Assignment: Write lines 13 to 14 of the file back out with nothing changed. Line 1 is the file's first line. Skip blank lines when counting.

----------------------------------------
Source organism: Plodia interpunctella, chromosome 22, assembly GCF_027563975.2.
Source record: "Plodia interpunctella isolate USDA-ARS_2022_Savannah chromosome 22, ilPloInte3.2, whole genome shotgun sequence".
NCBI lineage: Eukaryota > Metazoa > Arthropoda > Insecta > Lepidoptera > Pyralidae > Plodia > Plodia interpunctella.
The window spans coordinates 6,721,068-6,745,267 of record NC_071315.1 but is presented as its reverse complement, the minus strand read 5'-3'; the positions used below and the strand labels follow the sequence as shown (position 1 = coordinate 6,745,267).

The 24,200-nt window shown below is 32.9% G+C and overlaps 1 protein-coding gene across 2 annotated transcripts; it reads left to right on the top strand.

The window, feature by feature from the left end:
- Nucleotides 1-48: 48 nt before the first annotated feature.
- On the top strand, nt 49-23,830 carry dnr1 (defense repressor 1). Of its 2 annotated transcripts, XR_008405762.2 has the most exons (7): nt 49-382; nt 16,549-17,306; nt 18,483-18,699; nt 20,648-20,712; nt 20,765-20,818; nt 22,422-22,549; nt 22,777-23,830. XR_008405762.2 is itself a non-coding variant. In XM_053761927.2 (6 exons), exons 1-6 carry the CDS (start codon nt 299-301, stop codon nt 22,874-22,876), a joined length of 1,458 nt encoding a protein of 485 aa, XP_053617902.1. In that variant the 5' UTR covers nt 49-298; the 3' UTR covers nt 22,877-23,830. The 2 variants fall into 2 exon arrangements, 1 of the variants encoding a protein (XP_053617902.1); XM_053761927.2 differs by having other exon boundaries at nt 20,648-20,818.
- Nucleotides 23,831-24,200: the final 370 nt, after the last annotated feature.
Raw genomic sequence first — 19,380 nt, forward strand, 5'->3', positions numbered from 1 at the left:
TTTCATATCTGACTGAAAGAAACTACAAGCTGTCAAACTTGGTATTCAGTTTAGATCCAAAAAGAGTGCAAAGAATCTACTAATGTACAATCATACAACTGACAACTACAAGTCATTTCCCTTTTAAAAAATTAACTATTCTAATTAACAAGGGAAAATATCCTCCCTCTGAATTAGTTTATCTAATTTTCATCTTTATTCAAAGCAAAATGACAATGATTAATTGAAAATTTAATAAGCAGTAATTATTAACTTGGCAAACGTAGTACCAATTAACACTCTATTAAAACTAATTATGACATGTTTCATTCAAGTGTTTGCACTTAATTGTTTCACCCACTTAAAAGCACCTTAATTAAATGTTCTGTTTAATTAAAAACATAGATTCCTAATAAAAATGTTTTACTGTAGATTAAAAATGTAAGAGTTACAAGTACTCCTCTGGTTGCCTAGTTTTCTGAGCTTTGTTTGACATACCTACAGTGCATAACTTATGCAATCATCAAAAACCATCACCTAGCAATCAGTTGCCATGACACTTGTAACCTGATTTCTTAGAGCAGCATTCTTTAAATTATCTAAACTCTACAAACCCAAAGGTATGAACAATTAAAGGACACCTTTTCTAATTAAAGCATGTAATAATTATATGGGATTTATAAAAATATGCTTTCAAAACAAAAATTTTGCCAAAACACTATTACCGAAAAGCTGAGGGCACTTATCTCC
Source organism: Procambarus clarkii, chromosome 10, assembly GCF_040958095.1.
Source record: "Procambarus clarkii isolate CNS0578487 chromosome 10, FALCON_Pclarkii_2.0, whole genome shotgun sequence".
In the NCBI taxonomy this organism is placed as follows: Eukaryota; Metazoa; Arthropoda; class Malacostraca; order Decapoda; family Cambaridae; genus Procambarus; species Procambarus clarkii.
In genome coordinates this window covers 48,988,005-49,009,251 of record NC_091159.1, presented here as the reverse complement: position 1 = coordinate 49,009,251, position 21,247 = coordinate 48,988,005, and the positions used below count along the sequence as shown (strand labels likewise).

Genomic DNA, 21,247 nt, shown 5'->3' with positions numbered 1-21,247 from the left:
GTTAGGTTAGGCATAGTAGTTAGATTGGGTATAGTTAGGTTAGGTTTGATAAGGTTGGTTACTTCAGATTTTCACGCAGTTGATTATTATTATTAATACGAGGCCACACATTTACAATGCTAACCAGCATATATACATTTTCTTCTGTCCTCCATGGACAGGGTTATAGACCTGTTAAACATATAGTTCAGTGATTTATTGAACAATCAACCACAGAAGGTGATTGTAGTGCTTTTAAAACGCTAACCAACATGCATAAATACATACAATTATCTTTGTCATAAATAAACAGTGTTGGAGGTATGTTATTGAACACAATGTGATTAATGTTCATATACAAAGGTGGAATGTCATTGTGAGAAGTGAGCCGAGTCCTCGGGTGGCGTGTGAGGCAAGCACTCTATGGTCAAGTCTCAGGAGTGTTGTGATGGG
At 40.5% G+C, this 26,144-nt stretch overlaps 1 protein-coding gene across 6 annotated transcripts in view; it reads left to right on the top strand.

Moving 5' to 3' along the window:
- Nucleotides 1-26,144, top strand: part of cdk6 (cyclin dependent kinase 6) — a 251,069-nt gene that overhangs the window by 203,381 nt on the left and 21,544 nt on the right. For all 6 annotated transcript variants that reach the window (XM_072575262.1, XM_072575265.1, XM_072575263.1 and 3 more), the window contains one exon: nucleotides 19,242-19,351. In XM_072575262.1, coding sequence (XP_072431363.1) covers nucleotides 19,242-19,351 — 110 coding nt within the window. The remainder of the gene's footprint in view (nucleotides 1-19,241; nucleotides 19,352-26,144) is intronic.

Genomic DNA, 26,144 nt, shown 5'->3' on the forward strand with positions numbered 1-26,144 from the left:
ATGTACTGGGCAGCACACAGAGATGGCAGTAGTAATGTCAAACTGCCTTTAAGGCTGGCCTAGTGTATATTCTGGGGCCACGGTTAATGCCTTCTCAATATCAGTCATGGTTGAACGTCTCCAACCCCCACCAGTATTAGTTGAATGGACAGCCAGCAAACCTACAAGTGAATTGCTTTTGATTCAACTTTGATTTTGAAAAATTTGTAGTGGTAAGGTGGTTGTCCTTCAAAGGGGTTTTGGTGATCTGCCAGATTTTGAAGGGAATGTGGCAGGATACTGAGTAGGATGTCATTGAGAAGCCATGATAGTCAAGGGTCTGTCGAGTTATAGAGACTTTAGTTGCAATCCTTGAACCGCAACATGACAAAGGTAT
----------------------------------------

Source record: "Procambarus clarkii isolate CNS0578487 chromosome 10, FALCON_Pclarkii_2.0, whole genome shotgun sequence".
In the NCBI taxonomy this organism is placed as follows: Eukaryota; Metazoa; Arthropoda; class Malacostraca; order Decapoda; family Cambaridae; genus Procambarus; species Procambarus clarkii.